“Mom’s Christmas Coat,” New Era, Dec. 2006, 8–9
The summer after I turned 16, I saw my mother trying on one of my father’s old coats. “Money is tight again this year,” she said, “and mine’s worn out.” Right then, I knew I needed to help her. But how?
My first thought was that I could save enough money to surprise her with a new coat. After all, I was the oldest. But the longer I thought about it, the more I sensed there was one thing missing from my plan—one thing that would make the surprise even better. I should invite my two teenage sisters and my 11-year-old brother to help me.
“How about we each donate 10 percent of whatever we earn?” I said, after explaining the problem to them.
“I don’t make much money,” my brother said.
“That’s okay. If you make $1.00 and put in 10 cents, then you’ll have done your part.”
“We’ll go together to buy the coat, right?” asked one of my sisters.
“Yes, at Christmas.”
They looked at each other. “Let’s do it.”
For the next several months, we worked and saved for Mom’s surprise. Sometimes we gave more than 10 percent, and sometimes 10 percent was almost more than we could give after already paying 10 percent for tithing. But no matter how hard it was, we stuck to our commitment. I particularly remember one hot afternoon when my brother, dirty and sweaty from several hours of lawn mowing, came into my bedroom and handed me a dollar. I felt like I had just received the widow’s mite (see Mark 12:41–44).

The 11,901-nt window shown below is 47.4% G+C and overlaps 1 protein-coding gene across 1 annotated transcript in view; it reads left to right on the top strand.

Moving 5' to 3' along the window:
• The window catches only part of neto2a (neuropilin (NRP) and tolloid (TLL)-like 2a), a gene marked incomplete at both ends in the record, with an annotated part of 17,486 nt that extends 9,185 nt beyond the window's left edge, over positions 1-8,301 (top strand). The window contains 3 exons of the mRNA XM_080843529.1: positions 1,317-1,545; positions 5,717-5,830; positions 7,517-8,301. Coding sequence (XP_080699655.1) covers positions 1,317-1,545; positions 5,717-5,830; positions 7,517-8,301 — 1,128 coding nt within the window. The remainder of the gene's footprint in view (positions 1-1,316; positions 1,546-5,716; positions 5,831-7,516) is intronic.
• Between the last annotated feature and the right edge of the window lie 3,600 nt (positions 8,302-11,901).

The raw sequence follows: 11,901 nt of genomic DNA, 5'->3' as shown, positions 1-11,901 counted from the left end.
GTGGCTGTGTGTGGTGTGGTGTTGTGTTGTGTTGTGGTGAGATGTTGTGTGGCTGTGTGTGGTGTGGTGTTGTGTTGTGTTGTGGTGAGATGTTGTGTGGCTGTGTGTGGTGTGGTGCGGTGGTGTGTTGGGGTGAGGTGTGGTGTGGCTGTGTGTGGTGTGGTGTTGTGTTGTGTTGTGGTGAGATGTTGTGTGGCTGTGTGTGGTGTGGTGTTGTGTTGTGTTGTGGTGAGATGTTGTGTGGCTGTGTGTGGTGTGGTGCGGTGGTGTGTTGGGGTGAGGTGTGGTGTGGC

Finally, one week before Christmas, we counted our money and discovered we had more than enough for the coat, so much more, in fact, that we could buy gifts for everyone in our family. We could hardly wait to see their faces when they found their surprises.
On Christmas morning, we got up before our parents. When my youngest sisters saw the dresses we had bought for them, they twirled around the room with them, saying, “Thank you, thank you!”
“Wow, thanks for the toy cars, Mom and Dad!” my eight-year-old brother shouted as he examined his gift.
“What’s going on?” Dad called from the bedroom.
“We didn’t get you that!” Mom added.
Within moments, they were beside us, staring in disbelief.
Then Mom saw her coat. She picked it up. Tears slid down her cheeks. “Who did this?”
We didn’t answer. We wanted it to remain a secret. Besides, I don’t think we could have spoken if we’d tried.
That morning, my sisters, brother, and I felt the true spirit of Christmas, the one that comes from service and sacrifice. And we felt something else too—unity. We had worked together to reach a common goal. We had done it without complaint, and we had each given the best we had. For those few months, we had become one.
And that was the best surprise of all.